|a film for maths geeks
||[28th Dec. 2008|18:05]
I recall being shown this film at primary school at about age six. As a budding maths geek, it positively captivated me.
The film was made in 1956 by Norman McLaren and Evelyn Lambart for Canada's National Film Board. McLaren, a Scottish-born Canadian, pioneered the use of stop-motion animation of abstract shapes synchronised with sound, using the same technique adopted 25 years later by Rod Lord for his seminal work in producing the animated book sequences in The Hitch-Hiker's Guide to the Galaxy BBC Television series.
In early 2001, I purchased from the NFB a copy of Rythmetic on videotape. However, it was not until this month that I had dug out my VCR and transcoded the video to digital form. The result of this encoding is below. Given that the original is a publicly-owned work, I see no reason it should not be made available.
Update: This is the high-quality encoding. It is much superior.
The official page on this video contains interesting information, including production photographs showing Mr McLaren creating the animation.
2008-12-28 22:52 (UTC)
Hey, you say 'maths' and not 'math'. Yay!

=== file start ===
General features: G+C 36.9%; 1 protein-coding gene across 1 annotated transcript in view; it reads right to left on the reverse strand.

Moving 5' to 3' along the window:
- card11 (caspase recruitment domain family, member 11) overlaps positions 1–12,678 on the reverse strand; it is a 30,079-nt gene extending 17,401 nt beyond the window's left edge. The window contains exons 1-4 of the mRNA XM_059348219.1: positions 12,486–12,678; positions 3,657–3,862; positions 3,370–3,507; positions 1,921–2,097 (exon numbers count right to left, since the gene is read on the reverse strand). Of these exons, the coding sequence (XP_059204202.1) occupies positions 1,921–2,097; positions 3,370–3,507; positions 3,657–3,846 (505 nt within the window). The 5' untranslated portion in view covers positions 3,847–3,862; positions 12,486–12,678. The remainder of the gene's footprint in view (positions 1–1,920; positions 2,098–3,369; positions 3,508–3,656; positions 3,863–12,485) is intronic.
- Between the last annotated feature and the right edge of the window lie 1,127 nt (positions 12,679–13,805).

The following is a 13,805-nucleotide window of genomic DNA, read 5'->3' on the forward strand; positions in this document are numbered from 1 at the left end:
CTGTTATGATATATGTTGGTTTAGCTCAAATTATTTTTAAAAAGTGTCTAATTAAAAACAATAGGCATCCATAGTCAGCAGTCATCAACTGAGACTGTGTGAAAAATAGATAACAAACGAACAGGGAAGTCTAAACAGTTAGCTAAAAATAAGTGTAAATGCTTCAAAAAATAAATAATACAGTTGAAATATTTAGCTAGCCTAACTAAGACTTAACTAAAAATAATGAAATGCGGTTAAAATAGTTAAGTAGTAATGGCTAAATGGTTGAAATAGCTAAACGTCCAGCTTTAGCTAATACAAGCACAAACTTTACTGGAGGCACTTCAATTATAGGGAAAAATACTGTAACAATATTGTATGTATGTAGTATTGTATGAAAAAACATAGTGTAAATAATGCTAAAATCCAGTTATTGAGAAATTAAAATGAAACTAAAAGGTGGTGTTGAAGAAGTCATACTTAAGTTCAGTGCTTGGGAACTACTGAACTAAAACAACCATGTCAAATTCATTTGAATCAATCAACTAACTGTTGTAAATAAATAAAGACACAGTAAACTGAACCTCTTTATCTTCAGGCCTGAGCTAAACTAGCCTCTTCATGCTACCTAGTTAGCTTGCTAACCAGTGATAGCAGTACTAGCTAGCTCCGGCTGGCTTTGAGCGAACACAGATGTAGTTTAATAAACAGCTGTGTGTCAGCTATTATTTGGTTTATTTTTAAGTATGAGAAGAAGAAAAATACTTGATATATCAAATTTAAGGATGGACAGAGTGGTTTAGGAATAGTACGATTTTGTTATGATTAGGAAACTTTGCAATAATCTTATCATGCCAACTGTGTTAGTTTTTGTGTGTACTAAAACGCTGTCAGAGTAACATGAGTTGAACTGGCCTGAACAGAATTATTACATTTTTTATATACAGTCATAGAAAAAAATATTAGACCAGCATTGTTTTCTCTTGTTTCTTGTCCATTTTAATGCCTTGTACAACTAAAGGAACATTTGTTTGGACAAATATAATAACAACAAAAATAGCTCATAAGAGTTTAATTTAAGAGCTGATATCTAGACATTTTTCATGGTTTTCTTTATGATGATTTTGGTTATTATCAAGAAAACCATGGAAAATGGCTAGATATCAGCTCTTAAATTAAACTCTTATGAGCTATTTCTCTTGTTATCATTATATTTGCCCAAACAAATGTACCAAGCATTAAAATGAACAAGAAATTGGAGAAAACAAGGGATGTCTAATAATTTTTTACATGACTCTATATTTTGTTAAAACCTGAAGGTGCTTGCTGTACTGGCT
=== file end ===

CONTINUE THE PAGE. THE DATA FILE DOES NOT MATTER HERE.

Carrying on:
Of course I do. I'm not a barbarian, you know! :)
I love maths, you know where you stand with it. Unlike English, I was always crap at that.
I always enjoyed English classes. Generally the teacher would assign a book to be read and I would finish it that evening, leaving me with nothing more to do for the next month. But I tended to get low marks on my term papers, because I would write my own ideas rather than try to guess at what the teachers wanted. In general, I did much better in classes where there were right and wrong answers.
What's your favourite part of maths? I always liked pythagoras and trigonometry. I'm quite fond of simultaneous equations and quadratics as well.
I do love trigonometry because of its elegance, and the way it subtly worms its way into nearly every other branch of maths. I remember encountering the famous equality eπi = -1 and being obsessed with understanding why. I liked calculus but found it a bit of a letdown (and still do). My favourite class of all was linear algebra, it was like six months of talking directly to God.
I also enjoy but to a lesser degree the branches of mathematics with practical application in computer science (which is what my degree is in), such as number theory, domain theory, algorithmics, and computability.
I don't think I've ever seen this, but I'm glad it exists !